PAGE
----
The former wunderkind mayor of Fall River, Mass. was sentenced to six years in prison after being convicted of public corruption in a marijuana licensing scheme.
In Forbes, veteran weed beat journo Chris Roberts argues federal law enforcement loves the cannabiz because it invites local political corruption.
- Massachusetts requires PotCos to obtain local permission to open, which makes said permission extremely valuable. How do you win it? In Fall River, a struggling former mill town and one of the poorest cities in the state, the answer was “bribe the mayor.”
- The story, Roberts continues, is “a cautionary tale about how cannabis permits work when elected officials are granted the power to pick and choose who enters the business, rather than letting the almighty market decide.”
- He argues granting cities the power to pick who runs their pot shops “ensures that cannabis remains in the hands of wealthy investors and entrepreneurs, who skew white.”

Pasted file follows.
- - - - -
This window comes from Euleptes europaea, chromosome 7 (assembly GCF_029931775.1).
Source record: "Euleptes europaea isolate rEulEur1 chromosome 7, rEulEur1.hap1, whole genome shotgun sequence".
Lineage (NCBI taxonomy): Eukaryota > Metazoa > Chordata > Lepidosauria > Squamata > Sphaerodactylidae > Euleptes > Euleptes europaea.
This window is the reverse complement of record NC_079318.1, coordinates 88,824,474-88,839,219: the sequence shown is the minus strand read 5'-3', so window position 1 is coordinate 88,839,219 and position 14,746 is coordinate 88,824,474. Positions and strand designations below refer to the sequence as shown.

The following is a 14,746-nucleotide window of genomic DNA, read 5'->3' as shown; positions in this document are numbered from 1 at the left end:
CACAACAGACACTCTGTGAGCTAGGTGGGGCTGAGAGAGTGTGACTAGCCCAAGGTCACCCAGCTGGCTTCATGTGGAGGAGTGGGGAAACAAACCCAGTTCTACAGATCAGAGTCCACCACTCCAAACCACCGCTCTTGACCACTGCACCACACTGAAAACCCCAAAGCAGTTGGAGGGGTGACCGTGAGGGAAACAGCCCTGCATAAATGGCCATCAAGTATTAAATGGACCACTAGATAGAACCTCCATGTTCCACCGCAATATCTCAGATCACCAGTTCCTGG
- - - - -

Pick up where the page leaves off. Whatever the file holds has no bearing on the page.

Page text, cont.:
Meanwhile in California, regulators are investigating a case where legalization allegedly abetted smuggling.
Regulators have opened an investigation into Oakland-based distributor Blue Tree after a “credible” tip from an anonymous whistleblower accused the company of a smuggling operation that fed tens of thousands of pounds into the illegal market over the past six months.
- Leafly: “Looking at Blue Tree’s METRC [track and trace] activity, the whistleblower claimed the activity represented ‘rampant, massive, organized fraudulent diversion.”
- The whistleblower alleged a “burner license” scheme, in which licensed companies participate in illegal activity.
- Burner schemes are a topic of frequent griping in the California industry. A new lawsuit filed by a dispensary CEO against California regulators alleges they tolerate burner schemes for reasons of revenue and pride.
- Leafly found “abnormal traffic” i.e. volume discrepancies, between the company’s inbound and outbound orders.
- No charges have been filed against Blue Tree. It did not respond to Leafly‘s requests for comment.
- Reporter David Downs also gives a very thorough explanation of how “burner” license schemes work.